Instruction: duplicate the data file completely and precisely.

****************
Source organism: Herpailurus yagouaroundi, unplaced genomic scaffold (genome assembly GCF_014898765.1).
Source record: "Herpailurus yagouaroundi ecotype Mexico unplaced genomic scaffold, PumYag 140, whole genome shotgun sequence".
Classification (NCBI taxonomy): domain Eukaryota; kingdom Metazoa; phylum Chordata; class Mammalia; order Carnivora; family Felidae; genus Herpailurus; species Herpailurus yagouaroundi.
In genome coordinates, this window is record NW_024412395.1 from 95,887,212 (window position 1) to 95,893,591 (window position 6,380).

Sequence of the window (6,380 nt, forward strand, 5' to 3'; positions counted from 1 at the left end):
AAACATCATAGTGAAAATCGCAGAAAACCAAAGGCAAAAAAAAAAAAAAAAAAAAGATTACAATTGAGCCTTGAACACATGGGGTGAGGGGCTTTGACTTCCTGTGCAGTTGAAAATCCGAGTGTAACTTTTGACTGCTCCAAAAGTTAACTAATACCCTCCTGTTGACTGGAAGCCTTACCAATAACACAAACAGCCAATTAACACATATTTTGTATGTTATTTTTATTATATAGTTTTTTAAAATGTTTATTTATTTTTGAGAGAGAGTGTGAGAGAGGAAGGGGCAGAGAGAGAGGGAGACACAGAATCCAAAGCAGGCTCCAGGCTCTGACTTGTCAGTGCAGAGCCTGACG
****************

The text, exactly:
Source organism: Herpailurus yagouaroundi, unplaced genomic scaffold (genome assembly GCF_014898765.1).
Source record: "Herpailurus yagouaroundi ecotype Mexico unplaced genomic scaffold, PumYag 140, whole genome shotgun sequence".
Classification (NCBI taxonomy): domain Eukaryota; kingdom Metazoa; phylum Chordata; class Mammalia; order Carnivora; family Felidae; genus Herpailurus; species Herpailurus yagouaroundi.
In genome coordinates, this window is record NW_024412395.1 from 95,887,212 (window position 1) to 95,893,591 (window position 6,380).

Sequence of the window (6,380 nt, forward strand, 5' to 3'; positions counted from 1 at the left end):
AAACATCATAGTGAAAATCGCAGAAAACCAAAGGCAAAAAAAAAAAAAAAAAAAAGATTACAATTGAGCCTTGAACACATGGGGTGAGGGGCTTTGACTTCCTGTGCAGTTGAAAATCCGAGTGTAACTTTTGACTGCTCCAAAAGTTAACTAATACCCTCCTGTTGACTGGAAGCCTTACCAATAACACAAACAGCCAATTAACACATATTTTGTATGTTATTTTTATTATATAGTTTTTTAAAATGTTTATTTATTTTTGAGAGAGAGTGTGAGAGAGGAAGGGGCAGAGAGAGAGGGAGACACAGAATCCAAAGCAGGCTCCAGGCTCTGACTTGTCAGTGCAGAGCCTGACG